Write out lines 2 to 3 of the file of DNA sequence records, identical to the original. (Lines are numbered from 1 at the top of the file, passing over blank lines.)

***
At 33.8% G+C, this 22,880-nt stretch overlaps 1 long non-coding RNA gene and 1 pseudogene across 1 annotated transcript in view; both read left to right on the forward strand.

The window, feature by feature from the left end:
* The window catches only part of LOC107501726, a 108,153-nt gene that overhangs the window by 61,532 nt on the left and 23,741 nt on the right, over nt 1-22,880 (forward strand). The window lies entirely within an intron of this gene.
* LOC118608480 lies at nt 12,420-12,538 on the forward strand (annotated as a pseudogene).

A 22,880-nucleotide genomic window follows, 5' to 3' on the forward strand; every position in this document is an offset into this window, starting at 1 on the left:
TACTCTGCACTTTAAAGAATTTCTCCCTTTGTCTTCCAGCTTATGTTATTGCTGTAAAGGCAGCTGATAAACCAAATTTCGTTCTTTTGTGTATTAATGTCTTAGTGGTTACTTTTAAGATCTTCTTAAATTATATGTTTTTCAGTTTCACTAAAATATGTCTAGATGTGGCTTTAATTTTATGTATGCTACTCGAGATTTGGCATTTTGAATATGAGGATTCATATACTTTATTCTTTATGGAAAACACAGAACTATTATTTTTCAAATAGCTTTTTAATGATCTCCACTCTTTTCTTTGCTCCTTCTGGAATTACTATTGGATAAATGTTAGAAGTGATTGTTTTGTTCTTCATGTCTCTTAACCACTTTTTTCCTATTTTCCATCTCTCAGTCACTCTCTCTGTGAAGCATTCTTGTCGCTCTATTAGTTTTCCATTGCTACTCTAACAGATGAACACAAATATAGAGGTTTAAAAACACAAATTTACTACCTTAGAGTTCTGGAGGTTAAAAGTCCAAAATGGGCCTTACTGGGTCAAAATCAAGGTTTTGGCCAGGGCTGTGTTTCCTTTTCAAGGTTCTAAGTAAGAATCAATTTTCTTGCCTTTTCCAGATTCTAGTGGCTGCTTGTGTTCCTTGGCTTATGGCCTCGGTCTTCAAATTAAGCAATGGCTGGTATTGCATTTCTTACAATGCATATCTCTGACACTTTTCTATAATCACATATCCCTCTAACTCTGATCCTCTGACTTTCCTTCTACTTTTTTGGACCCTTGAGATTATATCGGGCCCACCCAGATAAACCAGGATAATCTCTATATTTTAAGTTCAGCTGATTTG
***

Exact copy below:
The window, feature by feature from the left end:
* The window catches only part of LOC107501726, a 108,153-nt gene that overhangs the window by 61,532 nt on the left and 23,741 nt on the right, over nt 1-22,880 (forward strand). The window lies entirely within an intron of this gene.